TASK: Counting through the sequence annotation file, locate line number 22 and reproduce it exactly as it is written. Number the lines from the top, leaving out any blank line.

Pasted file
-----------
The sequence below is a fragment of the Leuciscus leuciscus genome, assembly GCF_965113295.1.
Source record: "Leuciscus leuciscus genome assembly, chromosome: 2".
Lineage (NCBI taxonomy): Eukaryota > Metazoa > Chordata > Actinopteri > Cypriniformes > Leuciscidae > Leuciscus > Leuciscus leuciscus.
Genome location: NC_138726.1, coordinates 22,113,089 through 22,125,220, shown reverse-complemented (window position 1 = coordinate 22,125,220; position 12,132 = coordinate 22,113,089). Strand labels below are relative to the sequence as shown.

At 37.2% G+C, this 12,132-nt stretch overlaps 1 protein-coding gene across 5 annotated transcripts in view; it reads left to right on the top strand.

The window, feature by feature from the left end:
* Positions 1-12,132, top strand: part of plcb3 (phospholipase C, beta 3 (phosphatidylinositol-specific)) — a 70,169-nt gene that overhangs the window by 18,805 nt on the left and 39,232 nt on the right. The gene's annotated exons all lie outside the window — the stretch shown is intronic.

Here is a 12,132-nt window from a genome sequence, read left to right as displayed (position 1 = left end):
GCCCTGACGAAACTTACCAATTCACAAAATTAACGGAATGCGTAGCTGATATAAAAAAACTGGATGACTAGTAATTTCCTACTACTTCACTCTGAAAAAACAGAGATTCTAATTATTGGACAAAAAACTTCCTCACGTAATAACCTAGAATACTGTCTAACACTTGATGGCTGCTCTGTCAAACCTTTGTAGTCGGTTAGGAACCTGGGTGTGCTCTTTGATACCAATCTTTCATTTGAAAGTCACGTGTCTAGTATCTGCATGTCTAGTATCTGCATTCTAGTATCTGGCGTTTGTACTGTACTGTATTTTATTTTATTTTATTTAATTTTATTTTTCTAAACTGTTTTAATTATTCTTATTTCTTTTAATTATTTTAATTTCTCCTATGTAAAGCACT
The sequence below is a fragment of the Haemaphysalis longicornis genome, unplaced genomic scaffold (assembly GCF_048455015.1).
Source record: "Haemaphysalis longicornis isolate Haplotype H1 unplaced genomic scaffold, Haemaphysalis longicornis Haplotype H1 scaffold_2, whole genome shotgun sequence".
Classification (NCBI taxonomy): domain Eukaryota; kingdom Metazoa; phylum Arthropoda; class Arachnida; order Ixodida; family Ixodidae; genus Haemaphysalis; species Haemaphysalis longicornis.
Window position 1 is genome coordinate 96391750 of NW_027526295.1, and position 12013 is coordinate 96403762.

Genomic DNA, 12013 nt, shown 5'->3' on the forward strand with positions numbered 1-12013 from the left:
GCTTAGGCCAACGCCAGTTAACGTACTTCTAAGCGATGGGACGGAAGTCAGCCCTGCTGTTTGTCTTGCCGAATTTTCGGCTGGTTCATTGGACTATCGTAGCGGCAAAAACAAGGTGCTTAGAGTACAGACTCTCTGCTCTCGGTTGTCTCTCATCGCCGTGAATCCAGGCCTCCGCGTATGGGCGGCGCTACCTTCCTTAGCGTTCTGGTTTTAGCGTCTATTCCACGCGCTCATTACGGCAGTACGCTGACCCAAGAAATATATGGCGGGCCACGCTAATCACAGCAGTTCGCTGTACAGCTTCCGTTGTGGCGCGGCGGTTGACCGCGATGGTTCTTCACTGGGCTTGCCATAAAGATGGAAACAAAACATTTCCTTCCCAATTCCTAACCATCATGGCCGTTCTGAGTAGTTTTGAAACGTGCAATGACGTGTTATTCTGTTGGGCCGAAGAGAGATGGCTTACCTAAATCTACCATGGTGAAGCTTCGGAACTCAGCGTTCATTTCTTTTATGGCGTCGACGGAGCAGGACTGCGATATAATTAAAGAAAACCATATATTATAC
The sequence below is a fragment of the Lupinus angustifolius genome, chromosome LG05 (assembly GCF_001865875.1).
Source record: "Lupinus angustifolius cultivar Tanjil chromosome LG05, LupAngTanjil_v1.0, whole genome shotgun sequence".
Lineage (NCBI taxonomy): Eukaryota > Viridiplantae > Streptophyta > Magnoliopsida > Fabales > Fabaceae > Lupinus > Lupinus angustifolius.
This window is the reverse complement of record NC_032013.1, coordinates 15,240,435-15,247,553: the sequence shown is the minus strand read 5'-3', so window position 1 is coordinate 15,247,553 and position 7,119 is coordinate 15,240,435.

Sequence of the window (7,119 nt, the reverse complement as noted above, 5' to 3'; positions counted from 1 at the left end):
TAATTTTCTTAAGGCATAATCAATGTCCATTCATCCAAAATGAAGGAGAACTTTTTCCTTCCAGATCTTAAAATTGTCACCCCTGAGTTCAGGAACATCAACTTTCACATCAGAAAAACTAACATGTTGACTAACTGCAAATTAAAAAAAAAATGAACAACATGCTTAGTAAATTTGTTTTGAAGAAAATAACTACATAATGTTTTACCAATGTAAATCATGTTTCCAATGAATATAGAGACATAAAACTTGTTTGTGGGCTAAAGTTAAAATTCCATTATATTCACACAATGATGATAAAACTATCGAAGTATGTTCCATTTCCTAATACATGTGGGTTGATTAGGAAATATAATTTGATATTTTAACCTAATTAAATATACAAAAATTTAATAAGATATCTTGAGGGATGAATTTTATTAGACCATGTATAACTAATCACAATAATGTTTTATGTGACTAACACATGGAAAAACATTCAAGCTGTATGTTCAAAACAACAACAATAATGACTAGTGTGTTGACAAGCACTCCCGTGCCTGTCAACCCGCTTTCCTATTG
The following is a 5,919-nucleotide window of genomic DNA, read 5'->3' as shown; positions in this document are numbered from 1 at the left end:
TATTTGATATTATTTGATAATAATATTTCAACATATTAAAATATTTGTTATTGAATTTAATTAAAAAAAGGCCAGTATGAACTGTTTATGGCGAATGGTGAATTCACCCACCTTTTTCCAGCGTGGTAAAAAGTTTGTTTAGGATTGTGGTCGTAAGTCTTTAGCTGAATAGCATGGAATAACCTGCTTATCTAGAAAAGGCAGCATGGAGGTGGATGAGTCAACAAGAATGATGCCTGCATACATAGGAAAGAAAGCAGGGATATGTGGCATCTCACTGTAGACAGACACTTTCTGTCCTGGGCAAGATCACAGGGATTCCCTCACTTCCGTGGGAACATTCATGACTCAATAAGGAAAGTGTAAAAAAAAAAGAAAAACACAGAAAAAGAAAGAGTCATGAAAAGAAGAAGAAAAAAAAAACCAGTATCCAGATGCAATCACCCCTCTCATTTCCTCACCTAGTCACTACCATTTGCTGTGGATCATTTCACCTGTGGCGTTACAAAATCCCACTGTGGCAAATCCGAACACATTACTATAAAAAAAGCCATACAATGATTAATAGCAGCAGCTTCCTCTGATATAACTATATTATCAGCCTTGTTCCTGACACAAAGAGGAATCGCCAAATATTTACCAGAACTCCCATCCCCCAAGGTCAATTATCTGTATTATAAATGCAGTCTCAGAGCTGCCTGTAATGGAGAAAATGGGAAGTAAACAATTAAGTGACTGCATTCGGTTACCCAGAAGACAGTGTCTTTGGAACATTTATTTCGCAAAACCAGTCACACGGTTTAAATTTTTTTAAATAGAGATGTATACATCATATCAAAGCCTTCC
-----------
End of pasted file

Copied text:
The following is a 5,919-nucleotide window of genomic DNA, read 5'->3' as shown; positions in this document are numbered from 1 at the left end: